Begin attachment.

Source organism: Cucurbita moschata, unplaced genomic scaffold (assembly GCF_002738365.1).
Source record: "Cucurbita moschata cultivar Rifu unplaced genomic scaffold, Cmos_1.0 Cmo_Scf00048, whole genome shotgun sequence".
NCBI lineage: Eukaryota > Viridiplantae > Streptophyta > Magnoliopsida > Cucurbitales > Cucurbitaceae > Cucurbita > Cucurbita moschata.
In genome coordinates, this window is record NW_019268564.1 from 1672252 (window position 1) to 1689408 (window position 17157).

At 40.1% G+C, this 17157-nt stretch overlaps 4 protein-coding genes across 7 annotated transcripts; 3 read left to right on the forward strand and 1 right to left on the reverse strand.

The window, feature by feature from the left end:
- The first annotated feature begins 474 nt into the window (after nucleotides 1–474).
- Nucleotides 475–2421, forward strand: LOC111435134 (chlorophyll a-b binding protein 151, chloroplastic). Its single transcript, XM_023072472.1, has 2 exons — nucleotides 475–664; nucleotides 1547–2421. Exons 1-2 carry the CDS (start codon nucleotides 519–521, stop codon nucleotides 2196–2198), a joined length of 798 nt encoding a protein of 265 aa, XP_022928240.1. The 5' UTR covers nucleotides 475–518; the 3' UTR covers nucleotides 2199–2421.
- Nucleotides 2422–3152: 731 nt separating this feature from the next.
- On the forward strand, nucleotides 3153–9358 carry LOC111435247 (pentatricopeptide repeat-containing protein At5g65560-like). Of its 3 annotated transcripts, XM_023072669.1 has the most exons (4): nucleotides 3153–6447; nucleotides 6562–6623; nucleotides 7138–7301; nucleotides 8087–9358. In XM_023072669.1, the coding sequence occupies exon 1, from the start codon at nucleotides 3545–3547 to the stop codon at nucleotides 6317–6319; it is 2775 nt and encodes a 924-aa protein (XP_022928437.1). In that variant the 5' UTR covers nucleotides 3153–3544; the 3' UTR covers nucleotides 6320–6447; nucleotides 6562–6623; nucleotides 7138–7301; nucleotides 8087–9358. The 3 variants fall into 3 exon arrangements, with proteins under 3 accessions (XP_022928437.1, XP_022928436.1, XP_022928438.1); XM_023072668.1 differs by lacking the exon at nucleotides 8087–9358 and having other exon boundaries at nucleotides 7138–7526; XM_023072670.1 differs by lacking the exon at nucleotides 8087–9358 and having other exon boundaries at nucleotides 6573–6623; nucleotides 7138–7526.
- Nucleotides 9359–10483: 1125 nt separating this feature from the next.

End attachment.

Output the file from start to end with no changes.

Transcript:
Source organism: Cucurbita moschata, unplaced genomic scaffold (assembly GCF_002738365.1).
Source record: "Cucurbita moschata cultivar Rifu unplaced genomic scaffold, Cmos_1.0 Cmo_Scf00048, whole genome shotgun sequence".
NCBI lineage: Eukaryota > Viridiplantae > Streptophyta > Magnoliopsida > Cucurbitales > Cucurbitaceae > Cucurbita > Cucurbita moschata.
In genome coordinates, this window is record NW_019268564.1 from 1672252 (window position 1) to 1689408 (window position 17157).

At 40.1% G+C, this 17157-nt stretch overlaps 4 protein-coding genes across 7 annotated transcripts; 3 read left to right on the forward strand and 1 right to left on the reverse strand.

The window, feature by feature from the left end:
- The first annotated feature begins 474 nt into the window (after nucleotides 1–474).
- Nucleotides 475–2421, forward strand: LOC111435134 (chlorophyll a-b binding protein 151, chloroplastic). Its single transcript, XM_023072472.1, has 2 exons — nucleotides 475–664; nucleotides 1547–2421. Exons 1-2 carry the CDS (start codon nucleotides 519–521, stop codon nucleotides 2196–2198), a joined length of 798 nt encoding a protein of 265 aa, XP_022928240.1. The 5' UTR covers nucleotides 475–518; the 3' UTR covers nucleotides 2199–2421.
- Nucleotides 2422–3152: 731 nt separating this feature from the next.
- On the forward strand, nucleotides 3153–9358 carry LOC111435247 (pentatricopeptide repeat-containing protein At5g65560-like). Of its 3 annotated transcripts, XM_023072669.1 has the most exons (4): nucleotides 3153–6447; nucleotides 6562–6623; nucleotides 7138–7301; nucleotides 8087–9358. In XM_023072669.1, the coding sequence occupies exon 1, from the start codon at nucleotides 3545–3547 to the stop codon at nucleotides 6317–6319; it is 2775 nt and encodes a 924-aa protein (XP_022928437.1). In that variant the 5' UTR covers nucleotides 3153–3544; the 3' UTR covers nucleotides 6320–6447; nucleotides 6562–6623; nucleotides 7138–7301; nucleotides 8087–9358. The 3 variants fall into 3 exon arrangements, with proteins under 3 accessions (XP_022928437.1, XP_022928436.1, XP_022928438.1); XM_023072668.1 differs by lacking the exon at nucleotides 8087–9358 and having other exon boundaries at nucleotides 7138–7526; XM_023072670.1 differs by lacking the exon at nucleotides 8087–9358 and having other exon boundaries at nucleotides 6573–6623; nucleotides 7138–7526.
- Nucleotides 9359–10483: 1125 nt separating this feature from the next.